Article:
LBK: I also want to ask you, I'm interested that the children were still with their parents because often time the children were separated from their parents. But they had all come together from the eastern zone? Is that right? KK: Yes they come together. When they get to that region they were separated. They would separate the children from the parents. LBK: Is there anything else that you wanted to tell me about this experience that you had? With seeing the children come and daring to risk your life to try to save theirs? Anything else? KK: It seem to me like the same thing you can see everyday. When you are there you can see that sometimes you will hear the people crying. Because their life was threatening by the Pol Pot soldiers. They kill them every night. You can hear the voice nearby that. And in the morning I can go look ~round by my camp they burying the corpse in the ground. You can see the blood around. Every night it seem like you feel frightening, because you hear the voice or people yelling or because the Pol Pot soldiers kill them. And they can say what they can say to them because there is no way they can stop the problem. No way to beg them not to kill, they really kill. Even the small children, they kill the same thing. I want to try to protect the children life, but it's lucky that they didn't find out who I am during that time. But it's lucky for me because it seem like it's something that changed right there. Later on the Vietnam--the North Vietnam soldier fight back the Khmer Rouge and at that time lucky for me to find a way around to get to the city and find a way to get out from the country. LBK: That was a couple of years later, I think. Is that right? KK: Yeah, a couple years later, 1978. LBK: Do you want to tell us more about what happened after the Vietnamese came in? On how you got back to the city and what you did with the people you were with? KK: My way, I had a two cart that carry the food and everything in there that carry by oxen. In that car I put some food in here and the children come along with me because I got some food in the cart and everything. And the way I'm going, we don't know where to go because we have to follow that direction. Like they tell you to go this direction, you can't go back through where you want to go. I was trying to find an excuse to talk to the Khmer Rouge leader because they wanted me to go through the jungle, far away, so nobody know where it is. But I say if we go over there, we don't have any water to drink. We need to find where we can get water to drink and we can cook the food for the children. So I tried to find it excuse, I say we might have to go back to the city. The city, during the Pol Pot regime, nobody stay there, only the communist regime, only the communist soldiers stay there. But after the Vietnamese get in, all the communist soldiers run through the jungle. So the city seem like quiet so only people try to get out from the jungle to find a way to go over there. From one time to another time I try to ask the 5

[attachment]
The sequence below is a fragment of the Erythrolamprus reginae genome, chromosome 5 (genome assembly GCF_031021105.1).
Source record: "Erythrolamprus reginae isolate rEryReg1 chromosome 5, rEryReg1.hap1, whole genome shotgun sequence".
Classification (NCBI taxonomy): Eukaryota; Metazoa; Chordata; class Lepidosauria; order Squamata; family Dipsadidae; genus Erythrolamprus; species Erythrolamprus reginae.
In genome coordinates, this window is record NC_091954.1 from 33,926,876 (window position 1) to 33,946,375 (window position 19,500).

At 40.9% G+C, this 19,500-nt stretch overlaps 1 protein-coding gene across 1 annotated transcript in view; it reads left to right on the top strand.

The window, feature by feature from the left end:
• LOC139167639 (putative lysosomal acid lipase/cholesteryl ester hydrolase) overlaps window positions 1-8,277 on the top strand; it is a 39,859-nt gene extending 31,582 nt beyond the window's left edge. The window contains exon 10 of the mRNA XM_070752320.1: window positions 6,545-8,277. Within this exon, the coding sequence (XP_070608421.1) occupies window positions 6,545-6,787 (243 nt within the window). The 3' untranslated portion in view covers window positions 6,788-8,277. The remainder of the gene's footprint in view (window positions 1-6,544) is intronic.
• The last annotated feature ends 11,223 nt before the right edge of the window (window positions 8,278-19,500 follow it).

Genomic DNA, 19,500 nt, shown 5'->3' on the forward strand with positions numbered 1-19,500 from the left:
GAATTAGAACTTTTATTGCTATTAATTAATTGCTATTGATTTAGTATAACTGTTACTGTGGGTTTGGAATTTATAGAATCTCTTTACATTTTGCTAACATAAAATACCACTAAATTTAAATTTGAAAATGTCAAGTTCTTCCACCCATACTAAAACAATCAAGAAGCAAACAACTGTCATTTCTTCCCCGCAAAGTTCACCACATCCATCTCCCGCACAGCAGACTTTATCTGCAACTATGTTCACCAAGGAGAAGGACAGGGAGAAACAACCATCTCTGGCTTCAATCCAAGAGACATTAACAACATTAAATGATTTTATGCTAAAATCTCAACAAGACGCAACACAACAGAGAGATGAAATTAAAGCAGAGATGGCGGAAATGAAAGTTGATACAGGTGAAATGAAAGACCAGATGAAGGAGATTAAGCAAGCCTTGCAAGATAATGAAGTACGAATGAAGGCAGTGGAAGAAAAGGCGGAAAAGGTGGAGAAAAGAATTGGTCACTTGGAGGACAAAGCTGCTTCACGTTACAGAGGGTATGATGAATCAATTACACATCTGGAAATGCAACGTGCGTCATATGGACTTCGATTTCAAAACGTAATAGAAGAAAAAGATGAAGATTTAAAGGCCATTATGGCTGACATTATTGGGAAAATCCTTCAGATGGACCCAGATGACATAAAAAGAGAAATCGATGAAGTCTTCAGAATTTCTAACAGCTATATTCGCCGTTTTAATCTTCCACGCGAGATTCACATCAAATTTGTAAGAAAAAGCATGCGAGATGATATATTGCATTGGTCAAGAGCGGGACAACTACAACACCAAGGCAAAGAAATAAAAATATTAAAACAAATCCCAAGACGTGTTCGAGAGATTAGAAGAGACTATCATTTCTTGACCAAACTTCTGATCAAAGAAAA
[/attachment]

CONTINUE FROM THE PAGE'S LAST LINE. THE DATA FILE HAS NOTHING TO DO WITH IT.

leader, say should we go by this way so we can find water to drink. That way I try to go. They listen to me, when they listen to me it seem like I have the chance to go back to the city during that time. When I get back to the city, they come along with me, because we all leave the Khmer Rouge leader, but I tried to take them too. Because during that time, a lot of people that they know who you are. If you kill people before, they will know, they will kill back. Some of the people from the northeast of Phnom Penh because they miss a lot of family, a lot of children, their family die because the Khmer Rouge kill them. They try to retaliate from them. The lady that was with me, I say you can come with me. Anything happen, I can talk to them. I told them that. LBK: They were afraid of the revenge? KK: Yeah. There are one family I know. He's a very cruel person, a very cruel man. He come along with me too. That family has member who get killed by another person. People take revenge. That person, he seem like a spy. A Khmer Rouge spy. They try to see him, like a person who used to work with the administration inside Cambodia before. Like with Lon Nol regime or with Sihanouk regime. And that guy, he come along with me. When I get on the way close to city, I say you can take one cart with your family because I cannot take you along with me. I cannot let you go along with me. I tell them, you can take one cart and go wherever you want to go. LBK: It seems that you had helped to protect a great number of people. KK: They cannot come with me during that time. So I left that city to go very far to the north to the Battambang Province. I will stay there a couple month and try to find a way to make a living there. During the night it seem so scared because there a lot of robbery during the night. It seem like nobody cannot protect anybody from happening. We don't have any money to spend to buy food or anything. Like people they have a cow or pig, something they want to sell, they can sell to get a piece of gold. Somebody can sell some necklace, some necklace or some diamond ring or something. They can sell that, or they can buy something with all those things. During the night when they know that you selling something during the day, they know that you sell a cow or something, they can come and rob you during that night. And people life are not safe. I myself, one time. But I escape from the house, they come so I live with another family. With that lady that she come along with me. And that lady and the mother and the children, come along and they get a lot of gold, but the gold I believe they get it from other people during, you know. LBK: They stole it from other people? KK: Yeah. But I wouldn't say anything, they try to hide everything from me. But I just keep quiet, I don't want to ask them a question or anything. But I stay with them one night and robbers come in the house, they were hiding in the bottom of the bed. The bed for making by the floor board, something very low so they cannot see me. And they keep asking where the guy going, where the guy going. I said, they leaving to their friends last evening. I keep asking for a few minutes, that they left, so I get out from the bottom of the bed. It still frightening to my life. The one time I try to talk to the village leader, 6